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Ride Local - Virginia is for Motorcycles

Updated: Apr 2


Destination rides to far-off places always make for great stories. When I tell people I’ve ridden in Iceland they are immediately intrigued. But the greatest joy in riding comes from being able to do it as often as possible. Which means riding local. For me that means riding in Northern Virginia. Specifically, western Loudoun County to the Shenandoah, north to Harpers Ferry and south to Luray. This is my back yard and I’ve explored nearly every inch of it on two wheels.


Whether you enjoy the views from Skyline Drive, the Civil War history of riding past battlefields or getting your speed fix at Summit Point Raceway this area is great for riding and a big reason I choose to live here.



It’s still largely rural, so traffic is a non-issue. The rolling hills make for miles of winding roads to explore. With many horse farms, wineries and miles of stone fencing lining the roads the riding is very scenic. Roads are well maintained for carving corners on my Ducati Monster. And the recent opening of several Farm Breweries provide great rest stops. Several historic no-traffic-light villages also make for great day-trip destinations. My favorite is to stop in the Plains for a pour-over at Happy Creek Coffee and bicycle shop.



For all that is great about motorcycling in Northern Virginia what it lacks are public lands to get my off-road fix. To get muddy, I would haul my Honda CRF450X to trails in Pennsylvania or a small trail network in the George Washington Forest. But where there’s a will there’s a way.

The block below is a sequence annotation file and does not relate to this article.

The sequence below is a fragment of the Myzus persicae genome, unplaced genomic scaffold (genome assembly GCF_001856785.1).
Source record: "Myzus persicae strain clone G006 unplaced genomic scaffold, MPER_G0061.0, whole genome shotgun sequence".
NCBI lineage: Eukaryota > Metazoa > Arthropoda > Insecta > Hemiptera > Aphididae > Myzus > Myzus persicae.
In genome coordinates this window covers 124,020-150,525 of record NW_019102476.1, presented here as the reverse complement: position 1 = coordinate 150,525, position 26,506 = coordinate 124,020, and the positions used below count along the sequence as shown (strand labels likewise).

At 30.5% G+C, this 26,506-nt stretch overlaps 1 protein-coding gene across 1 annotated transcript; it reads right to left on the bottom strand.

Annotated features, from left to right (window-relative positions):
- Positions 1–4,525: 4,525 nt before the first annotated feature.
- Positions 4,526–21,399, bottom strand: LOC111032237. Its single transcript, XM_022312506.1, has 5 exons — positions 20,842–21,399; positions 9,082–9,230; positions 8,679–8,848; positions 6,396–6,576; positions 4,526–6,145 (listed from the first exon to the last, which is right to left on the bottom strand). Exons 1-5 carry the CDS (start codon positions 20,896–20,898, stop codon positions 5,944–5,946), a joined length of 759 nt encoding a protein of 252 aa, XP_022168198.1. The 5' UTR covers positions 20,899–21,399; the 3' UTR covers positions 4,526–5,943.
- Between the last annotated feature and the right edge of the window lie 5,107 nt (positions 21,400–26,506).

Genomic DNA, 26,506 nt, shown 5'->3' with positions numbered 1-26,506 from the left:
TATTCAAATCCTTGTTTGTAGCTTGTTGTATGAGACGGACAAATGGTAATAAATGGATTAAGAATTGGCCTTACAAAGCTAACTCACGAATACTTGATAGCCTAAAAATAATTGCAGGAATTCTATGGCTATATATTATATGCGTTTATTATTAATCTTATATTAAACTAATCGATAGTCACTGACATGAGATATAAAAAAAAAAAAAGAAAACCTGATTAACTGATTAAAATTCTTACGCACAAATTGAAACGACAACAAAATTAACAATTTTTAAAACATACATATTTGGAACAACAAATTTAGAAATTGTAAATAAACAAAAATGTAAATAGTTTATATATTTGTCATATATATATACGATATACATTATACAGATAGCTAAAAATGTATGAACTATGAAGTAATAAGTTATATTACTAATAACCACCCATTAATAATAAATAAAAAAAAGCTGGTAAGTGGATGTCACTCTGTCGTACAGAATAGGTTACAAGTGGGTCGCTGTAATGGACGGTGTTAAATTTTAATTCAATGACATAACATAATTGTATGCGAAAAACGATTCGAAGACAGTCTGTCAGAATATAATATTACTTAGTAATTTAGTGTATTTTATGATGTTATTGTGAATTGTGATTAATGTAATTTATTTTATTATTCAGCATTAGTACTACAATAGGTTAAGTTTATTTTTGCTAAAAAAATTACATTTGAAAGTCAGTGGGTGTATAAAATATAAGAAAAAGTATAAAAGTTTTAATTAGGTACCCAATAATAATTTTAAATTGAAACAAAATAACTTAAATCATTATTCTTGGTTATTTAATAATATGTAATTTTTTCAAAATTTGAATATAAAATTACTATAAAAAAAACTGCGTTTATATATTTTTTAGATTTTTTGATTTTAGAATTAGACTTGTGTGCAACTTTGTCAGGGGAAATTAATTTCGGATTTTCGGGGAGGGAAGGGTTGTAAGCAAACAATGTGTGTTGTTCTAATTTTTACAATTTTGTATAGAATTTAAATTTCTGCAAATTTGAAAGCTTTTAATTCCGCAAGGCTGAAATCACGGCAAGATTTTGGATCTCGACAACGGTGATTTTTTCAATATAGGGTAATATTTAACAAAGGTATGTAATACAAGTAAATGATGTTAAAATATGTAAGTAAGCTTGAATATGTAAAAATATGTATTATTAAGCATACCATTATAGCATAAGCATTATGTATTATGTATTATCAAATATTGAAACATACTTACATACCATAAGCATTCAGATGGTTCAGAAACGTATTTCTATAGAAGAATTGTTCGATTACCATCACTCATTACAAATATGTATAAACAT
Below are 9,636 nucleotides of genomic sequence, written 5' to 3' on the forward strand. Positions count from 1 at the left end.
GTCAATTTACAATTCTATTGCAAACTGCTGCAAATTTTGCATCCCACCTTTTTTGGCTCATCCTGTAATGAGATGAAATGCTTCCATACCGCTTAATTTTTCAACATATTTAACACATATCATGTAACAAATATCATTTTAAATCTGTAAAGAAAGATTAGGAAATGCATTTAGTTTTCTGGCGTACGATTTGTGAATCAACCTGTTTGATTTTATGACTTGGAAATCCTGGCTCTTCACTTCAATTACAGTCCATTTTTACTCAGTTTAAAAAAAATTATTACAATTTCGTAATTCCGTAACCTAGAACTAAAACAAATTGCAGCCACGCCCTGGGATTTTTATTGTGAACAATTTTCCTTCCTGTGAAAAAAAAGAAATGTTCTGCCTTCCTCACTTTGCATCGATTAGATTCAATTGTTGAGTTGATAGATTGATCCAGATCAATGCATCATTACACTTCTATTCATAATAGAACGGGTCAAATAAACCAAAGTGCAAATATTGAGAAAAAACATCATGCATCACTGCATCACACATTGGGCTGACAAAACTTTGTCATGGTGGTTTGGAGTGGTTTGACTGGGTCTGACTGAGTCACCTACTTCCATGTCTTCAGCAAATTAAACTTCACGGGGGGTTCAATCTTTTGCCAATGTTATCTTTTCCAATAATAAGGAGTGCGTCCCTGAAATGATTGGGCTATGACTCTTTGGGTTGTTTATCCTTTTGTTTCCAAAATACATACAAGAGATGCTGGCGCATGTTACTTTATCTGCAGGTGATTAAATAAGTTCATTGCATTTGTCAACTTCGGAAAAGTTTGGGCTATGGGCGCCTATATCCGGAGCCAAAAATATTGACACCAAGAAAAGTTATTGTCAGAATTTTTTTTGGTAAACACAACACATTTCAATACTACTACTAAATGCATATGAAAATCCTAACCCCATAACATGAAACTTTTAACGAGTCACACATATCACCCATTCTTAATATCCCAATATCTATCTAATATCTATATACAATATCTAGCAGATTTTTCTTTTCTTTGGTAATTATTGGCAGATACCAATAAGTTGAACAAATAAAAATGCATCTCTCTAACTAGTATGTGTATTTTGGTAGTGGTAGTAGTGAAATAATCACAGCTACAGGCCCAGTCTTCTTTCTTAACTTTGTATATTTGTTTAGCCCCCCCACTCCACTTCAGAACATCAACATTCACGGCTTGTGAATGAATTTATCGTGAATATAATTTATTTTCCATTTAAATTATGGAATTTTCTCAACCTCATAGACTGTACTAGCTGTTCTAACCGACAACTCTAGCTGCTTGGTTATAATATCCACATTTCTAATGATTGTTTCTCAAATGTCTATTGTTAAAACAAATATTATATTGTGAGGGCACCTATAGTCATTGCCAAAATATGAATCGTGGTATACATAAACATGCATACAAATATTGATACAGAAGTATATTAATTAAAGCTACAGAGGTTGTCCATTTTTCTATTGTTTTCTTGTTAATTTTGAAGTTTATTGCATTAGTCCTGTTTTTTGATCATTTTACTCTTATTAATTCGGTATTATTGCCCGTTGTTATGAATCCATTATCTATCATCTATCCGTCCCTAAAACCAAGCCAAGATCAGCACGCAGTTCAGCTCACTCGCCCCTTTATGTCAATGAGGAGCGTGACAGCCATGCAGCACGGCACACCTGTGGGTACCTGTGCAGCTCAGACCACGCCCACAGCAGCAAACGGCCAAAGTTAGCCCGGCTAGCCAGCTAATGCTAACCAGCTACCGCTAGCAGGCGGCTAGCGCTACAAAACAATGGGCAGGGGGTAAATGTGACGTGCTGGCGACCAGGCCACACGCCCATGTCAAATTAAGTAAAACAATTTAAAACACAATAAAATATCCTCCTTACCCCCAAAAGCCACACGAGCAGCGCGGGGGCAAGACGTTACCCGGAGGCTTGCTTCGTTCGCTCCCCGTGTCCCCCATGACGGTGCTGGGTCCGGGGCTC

Something very unique about this area is, while being only 35 miles from our Nation’s Capital, Loudoun is home to over 300 miles of dirt roads. Providing the opportunity for some great dual sport riding!



Wanting to get more use out of my Honda without having to haul it, I installed a Baja Designs dual sport kit and petitioned the state to make my bike street legal. This was no easy task, and may be a topic for a future blog, but I was successful in getting a plate. Legalizing this bike opened whole new world of riding and was well worth all of my arm wrestling with VDOT to make it happen.



Being able to string together a 100 mile loop from my house and having 80 miles of that being on the dirt is a real treat. Many of these roads are now protected as historic routes and remain largely unchanged since they were first cut through the woods. Encountering stream crossings that can range from a single-lane bridge, to just paved culvert pipes that allow high water to spill over top is not unusual.



And few crossings still ford the streams with no bridge at all. This does mean that these roads are not always passable, but really adds to the adventure!



With my dirt bike street legal I had to try the next step. I installed a set of Marchesini aluminum wheels, soft compound tires, and dropped the rear sprocket by 14 teeth, making a legit Supermoto. Riding with this setup just makes me laugh. It’s fast, light, smooth, great handling, has no wind protection and always makes me feel like I’m getting away with something I wasn’t supposed to do. It’s hard to know for sure but since legalizing this bike I may have the highest milage Honda CRF450X in existence?



Regardless of where you live, adapting your bike to get the most use out of it is never a choice you will regret. Part of being a rider is being opportunistic. When the mood strikes, you can throw a leg over your bike and be virtually ensured of a good time!


If you live and ride in the DC metro area be sure to make a day trip out this way. A word of caution, this is this is horse country. If you ride assuming that you will encounter a truck towing a horse trailer around the next corner, you will keep everyone safe and allow the motorcycles and horses to co-exist. Keep the shiny side up!




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